For my friends who have been asking for my marshmallow recipe...

I have grand plans for step-by-step pics, but Robbie Burns said it best, The best laid plans of mice and men gang aft agley. Today you get one photo of what marshmallows look like when they're ready to be eaten. :)

It's really amazing how easy it is to make your own marshmallows. I love playing with flavors and coming up with new treats. I also love bringing marshmallows to work, where someone will always proclaim the current presentation 'your best ones yet'. So, yes, they're a good ego boost for me.

There is one requirement for this recipe - a stand mixer. Frothing up that gelatinous goodness takes 10-15 minutes on high speed, which most hand mixers just can't tolerate. My Cuisinart stand mixer, on the other hand, mixes like a champ and thus far has never complained about all the hard work.

Another note - I haven't tried using anything but gelatin in my marshmallows, so they are not vegetarian-friendly. There are lots of discussions about vegan marshmallows using agar agar or other substitutes (just try a Google search) if you're curious.

I don't use egg in my marshmallows, although a lot of recipes I've seen call for it. I'm so happy with the texture of mine that I haven't felt any need to add egg white.

The key to a smooth experience making marshmallows is to know the steps ahead of time and be prepared for that part where you pour boiling syrup into the mixer. I start by sprinkling gelatin over water in the mixing bowl, because it needs to bloom for a few minutes.

Then I pull out all my supplies - silicone spatula, splash guard for the mixer (this is not requisite but really makes the boiling syrup part less stressful), 13x9" dish, aluminum foil, cooking spray. I pull out whatever flavorings and food colors I'm thinking of using, and I make sure to put my salt  right next to the mixer, or otherwise I'll definitely forget to add it.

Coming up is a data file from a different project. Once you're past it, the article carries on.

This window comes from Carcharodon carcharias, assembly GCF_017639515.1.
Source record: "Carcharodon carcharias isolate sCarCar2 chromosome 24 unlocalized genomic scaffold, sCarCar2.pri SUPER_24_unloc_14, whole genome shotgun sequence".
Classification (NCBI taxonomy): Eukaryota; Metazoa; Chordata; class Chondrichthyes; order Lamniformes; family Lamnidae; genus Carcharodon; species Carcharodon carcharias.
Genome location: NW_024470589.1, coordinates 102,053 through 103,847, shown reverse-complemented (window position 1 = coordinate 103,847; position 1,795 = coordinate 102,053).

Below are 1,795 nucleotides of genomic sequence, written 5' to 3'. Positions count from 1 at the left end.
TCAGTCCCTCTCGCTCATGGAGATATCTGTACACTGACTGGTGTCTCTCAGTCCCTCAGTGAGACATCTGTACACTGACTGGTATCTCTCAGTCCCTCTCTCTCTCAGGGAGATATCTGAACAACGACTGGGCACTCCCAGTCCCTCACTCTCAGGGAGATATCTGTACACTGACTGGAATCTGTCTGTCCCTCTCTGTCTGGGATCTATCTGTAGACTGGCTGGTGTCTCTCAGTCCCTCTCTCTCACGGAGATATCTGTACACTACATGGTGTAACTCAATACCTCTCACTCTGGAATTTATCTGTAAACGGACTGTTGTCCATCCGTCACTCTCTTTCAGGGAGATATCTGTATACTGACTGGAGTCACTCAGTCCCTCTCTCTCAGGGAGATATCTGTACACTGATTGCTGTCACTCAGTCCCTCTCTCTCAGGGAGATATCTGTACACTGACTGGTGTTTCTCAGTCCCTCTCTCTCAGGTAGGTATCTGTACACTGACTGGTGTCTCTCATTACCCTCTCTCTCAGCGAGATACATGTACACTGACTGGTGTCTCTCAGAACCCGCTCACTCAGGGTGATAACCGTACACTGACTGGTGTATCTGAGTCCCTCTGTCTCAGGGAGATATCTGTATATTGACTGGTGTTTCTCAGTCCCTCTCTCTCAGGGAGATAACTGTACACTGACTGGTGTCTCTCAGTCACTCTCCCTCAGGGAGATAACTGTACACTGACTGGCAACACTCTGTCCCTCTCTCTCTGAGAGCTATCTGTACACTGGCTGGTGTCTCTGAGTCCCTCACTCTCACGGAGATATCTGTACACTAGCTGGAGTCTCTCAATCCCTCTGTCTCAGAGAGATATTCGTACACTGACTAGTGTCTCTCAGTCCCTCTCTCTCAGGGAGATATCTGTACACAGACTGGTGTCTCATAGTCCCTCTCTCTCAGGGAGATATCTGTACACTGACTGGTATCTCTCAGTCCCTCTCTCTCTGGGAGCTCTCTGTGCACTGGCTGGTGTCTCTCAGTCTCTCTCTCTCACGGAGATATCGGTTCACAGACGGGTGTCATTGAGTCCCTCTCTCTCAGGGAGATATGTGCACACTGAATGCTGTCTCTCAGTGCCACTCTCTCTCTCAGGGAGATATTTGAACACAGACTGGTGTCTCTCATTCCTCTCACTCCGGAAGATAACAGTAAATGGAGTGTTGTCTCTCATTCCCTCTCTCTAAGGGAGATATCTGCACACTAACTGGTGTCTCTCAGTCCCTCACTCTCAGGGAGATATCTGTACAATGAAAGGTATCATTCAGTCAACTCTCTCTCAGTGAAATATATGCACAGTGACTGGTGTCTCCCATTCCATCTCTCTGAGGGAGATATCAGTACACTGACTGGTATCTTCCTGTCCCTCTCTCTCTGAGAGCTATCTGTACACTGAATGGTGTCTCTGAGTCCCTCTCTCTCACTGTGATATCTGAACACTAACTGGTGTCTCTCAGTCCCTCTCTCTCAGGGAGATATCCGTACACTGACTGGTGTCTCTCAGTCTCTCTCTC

Then, and only then, I combine sugar, corn syrup, and water in a medium saucepan over medium heat. The rest goes pretty smoothly when everything's at the ready.


1/2 cup lukewarm water
3 packets gelatin powder

2 cups sugar
2/3 cup corn syrup
1/4 cup water
pinch of salt
1 Tbsp vanilla extract
food coloring (optional)

1/2 cup powdered sugar
1/2 cup potato starch

Pour water into bowl of stand mixer, and sprinkle gelatin powder over the water. Allow 10 minutes for the gelatin to bloom.

Combine sugar, corn syrup, and water in a medium saucepan. Stir (preferably with a silicone spatula) until sugar is dissolved, then occasionally stir around the rim of the saucepan to prevent burning and to get all those little sugar bits that climb the saucepan.

When the syrup is at a hard boil, let boil for one minute (I never use a candy thermometer because I think it gets in the way). Turn the mixer on low and pour the syrup slowly over the gelatin. Then turn the mixer up to high and set a timer for 15 minutes. Add the pinch of salt.